[SMK] Social Media Knowledge


Google’s new ad penalties: 3 Strikes you’re out!

Google clarifies ad disapprovals, amidst growing confusion

Various week-to-week challenges make online marketing a drag, but over the past 18 months, the tyranny of ad disapprovals has become numero uno for many.

And, for some, that pain is about to get a whole lot worse.

Google Ads will adapt a new ad policy that will have serial offenders quaking in their boots. From September 2021, a three-strike pilot program will punish accounts that frequently violate its policies.

According to a Google Ads Help announcement, ad policies prevent ‘unsafe or harmful ads from showing’ – and now the internet giant is cracking down.

The new update is also expected to be rolled out more broadly across other Google policies, impacting all advertisers in time.

Brett Kline, Google Product Manager

In the future, we plan to expand the strikes system in phases to scope more of our policies in. As we roll the program out globally, we hope to learn from early feedback to ensure we’re improving the process as we scale.”

A big policy crackdown

Ads that promote the initial behaviours and products are already banned – so nothing new there – but Google must be getting sick to the back teeth of repeat offenders so it decided enough is enough.

Basically, this is the digital equivalent of your Mum counting down from five to zero as she orders you to make your bed.

However, the news has been met with some concern among marketers who feel accounts incorrectly punished could be suspended. Luckily for them, Google has placed some checks and balances into the process, and there is an appeal system in place.

Google’s three-strike system is more of a four strike system in reality, as accounts will receive a warning at the first instance of ad content violating the mentioned policy. The penalty? A removal of relevant ads. After that, things begin to get a little more serious.

  • First strike. A first strike is triggered when an account violates the same policy for which a warning has been received in the last 90 days.
    • The punishment? A temporary hold on the account of three days, during which ads will not be eligible to run.
  • Second strike. A second strike is triggered when an account violates the same policy for which it received its first strike within 90 days of receiving the first strike.
    • The punishment? An account hold of seven days, during which ads will not be eligible to run.
  • Third strike. A third strike is triggered when an account violates the same policy for which it received a second strike within 90 days of the second strike.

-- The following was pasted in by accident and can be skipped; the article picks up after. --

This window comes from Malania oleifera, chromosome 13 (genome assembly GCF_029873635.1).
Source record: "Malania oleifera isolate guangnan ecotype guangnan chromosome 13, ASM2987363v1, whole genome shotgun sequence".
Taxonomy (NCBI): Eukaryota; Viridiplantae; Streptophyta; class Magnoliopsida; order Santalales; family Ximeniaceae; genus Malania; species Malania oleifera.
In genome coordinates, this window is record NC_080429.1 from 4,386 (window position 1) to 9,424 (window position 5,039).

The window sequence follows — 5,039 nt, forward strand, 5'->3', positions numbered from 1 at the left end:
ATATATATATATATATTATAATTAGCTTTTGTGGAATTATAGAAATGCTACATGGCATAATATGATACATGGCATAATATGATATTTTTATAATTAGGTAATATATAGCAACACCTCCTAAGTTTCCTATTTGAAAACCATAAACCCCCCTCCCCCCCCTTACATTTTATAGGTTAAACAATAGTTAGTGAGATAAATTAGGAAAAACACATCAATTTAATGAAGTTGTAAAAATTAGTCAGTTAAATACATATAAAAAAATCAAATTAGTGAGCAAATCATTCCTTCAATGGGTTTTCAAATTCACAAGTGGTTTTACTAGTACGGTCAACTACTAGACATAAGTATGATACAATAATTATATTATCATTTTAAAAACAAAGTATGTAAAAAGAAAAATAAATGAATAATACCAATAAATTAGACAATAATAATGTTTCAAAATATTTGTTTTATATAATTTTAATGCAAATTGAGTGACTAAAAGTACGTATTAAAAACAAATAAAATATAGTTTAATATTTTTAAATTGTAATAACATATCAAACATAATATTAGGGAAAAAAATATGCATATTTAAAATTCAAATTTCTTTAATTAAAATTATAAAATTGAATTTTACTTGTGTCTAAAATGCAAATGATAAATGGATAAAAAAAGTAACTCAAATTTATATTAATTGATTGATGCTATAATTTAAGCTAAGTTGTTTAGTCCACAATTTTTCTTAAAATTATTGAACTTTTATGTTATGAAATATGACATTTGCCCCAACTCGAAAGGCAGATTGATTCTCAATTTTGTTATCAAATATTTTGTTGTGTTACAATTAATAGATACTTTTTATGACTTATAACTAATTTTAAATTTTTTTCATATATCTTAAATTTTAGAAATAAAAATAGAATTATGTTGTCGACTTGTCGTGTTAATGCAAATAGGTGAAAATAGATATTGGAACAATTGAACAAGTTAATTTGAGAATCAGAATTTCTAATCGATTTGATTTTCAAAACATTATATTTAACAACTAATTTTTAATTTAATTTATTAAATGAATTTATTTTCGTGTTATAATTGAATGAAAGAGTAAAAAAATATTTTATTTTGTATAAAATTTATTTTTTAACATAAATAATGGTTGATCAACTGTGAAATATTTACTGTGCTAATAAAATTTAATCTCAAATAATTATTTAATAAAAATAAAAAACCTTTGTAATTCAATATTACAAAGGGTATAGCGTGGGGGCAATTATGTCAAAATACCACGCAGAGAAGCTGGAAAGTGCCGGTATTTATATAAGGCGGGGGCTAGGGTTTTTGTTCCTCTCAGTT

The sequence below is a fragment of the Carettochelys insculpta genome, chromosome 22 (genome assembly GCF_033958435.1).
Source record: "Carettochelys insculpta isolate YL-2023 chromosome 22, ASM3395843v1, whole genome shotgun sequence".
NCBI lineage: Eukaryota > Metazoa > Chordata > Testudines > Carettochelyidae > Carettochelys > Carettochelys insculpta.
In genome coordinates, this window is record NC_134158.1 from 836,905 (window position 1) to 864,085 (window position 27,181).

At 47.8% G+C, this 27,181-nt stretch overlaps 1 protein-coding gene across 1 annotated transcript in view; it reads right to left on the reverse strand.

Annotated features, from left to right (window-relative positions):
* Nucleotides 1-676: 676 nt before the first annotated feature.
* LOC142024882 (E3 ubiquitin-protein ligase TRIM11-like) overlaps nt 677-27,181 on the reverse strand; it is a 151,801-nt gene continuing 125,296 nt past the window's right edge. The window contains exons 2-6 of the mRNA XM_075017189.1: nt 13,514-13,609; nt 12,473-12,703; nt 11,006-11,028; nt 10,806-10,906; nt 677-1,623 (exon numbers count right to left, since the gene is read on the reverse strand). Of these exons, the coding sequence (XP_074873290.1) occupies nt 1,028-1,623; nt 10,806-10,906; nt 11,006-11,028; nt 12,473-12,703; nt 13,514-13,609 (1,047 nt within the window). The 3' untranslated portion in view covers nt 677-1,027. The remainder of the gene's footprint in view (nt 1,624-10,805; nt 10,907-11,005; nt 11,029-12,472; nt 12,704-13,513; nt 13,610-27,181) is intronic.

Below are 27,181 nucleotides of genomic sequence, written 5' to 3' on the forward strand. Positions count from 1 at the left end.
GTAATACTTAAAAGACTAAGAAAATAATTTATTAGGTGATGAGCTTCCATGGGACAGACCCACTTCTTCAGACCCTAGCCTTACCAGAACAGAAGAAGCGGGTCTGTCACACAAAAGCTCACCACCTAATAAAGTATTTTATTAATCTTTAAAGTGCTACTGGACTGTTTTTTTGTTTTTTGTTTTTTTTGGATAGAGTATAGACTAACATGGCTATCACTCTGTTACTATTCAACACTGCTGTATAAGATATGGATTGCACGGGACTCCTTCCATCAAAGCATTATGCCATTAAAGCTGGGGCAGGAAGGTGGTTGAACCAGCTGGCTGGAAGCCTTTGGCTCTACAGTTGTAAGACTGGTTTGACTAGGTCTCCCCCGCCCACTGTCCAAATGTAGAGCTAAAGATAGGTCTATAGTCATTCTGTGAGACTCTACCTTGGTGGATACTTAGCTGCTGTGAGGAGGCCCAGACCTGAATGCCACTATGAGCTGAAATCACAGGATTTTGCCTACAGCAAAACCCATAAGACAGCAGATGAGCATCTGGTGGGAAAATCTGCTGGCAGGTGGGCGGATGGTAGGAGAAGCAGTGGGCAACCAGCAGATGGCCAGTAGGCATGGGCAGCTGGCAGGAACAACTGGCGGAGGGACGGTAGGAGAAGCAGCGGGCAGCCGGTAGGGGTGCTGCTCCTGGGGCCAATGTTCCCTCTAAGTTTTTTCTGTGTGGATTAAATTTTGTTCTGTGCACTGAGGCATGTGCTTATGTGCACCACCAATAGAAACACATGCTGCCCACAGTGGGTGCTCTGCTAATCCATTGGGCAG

• The punishment? Account suspension!

The review system

Accounts punished by these new rules can seek solace in Google’s review system, which reviews adverts to make sure they comply with Google Ads policy. It works like this:

  1. The review process starts automatically after an ad is created, edited or extended.
  2. Ad content is reviewed; this includes headline, description, keywords, destination and images and video.
  3. Ads that pass the review will see its status changed to eligible. They will then start to run.
  4. Ads that don’t will see their status changed to disapproved, which means it can’t be shown anywhere.

Most ads are reviewed within one business day, but some may take longer. If an ad is under review for more than two business days, Google invites users to contact them for more information.

Users can also check the review status of their ads.

  1. Sign into your Google Ads account.
  2. Click Ads & extensions from the page menu.
  3. Look at the ‘status’ column to see your ad or extension status – hover over each one to find a more detailed explanation of what its status means.

To find more detailed policy information or check the status of a paused ad, enable the ‘policy details’ in the table.

  1. Visit the Ads & extensions page in your Google Ads account.
  2. Click on the column icon above the stats table, then click ‘modify columns.’
  3. In the attributes section, you’ll find policy details. Click the checkbox.
  4. Click apply.

Don’t worry; there is an appeals process

If you think Google has messed up and given you a strike for an advert that doesn’t go against policy, you can appeal that decision.

  1. From ads & extensions, select the ad you want to appeal.
  2. Go to the menu and select edit.
  3. Click ‘appeal.’
  4. Under ‘reasons for appealing’, click on ‘dispute decision’ or ‘make changes’ to comply with policy.
  5. Under ‘appeal the following’, select which ads you want to appeal.
  6. Click submit.

You can also appeal via an ads ‘status’ column. Go there, and follow the same steps.

Fix a rejected ad

If your advert is rejected, you can fix it.

  1. Go to the ads and extensions page.
  2. In the ‘status’ column you’ll see ‘disapproved or eligible (limited).’
  3. Hover over its status to see which policy it violates.
  4. Click read the policy to learn how to fix your ad.
  5. Click the pencil icon to edit your ad.
  6. Edit the ad or extension so it complies with policy.
  7. Click save.
  8. Your ad will be reviewed again.

So there we have it. Be good Google citizens, or you could find yourself in internet jail forever! However, should Google find your ads to violate policy, there are ways you can help yourself out of the mess.

Which is nice of them.

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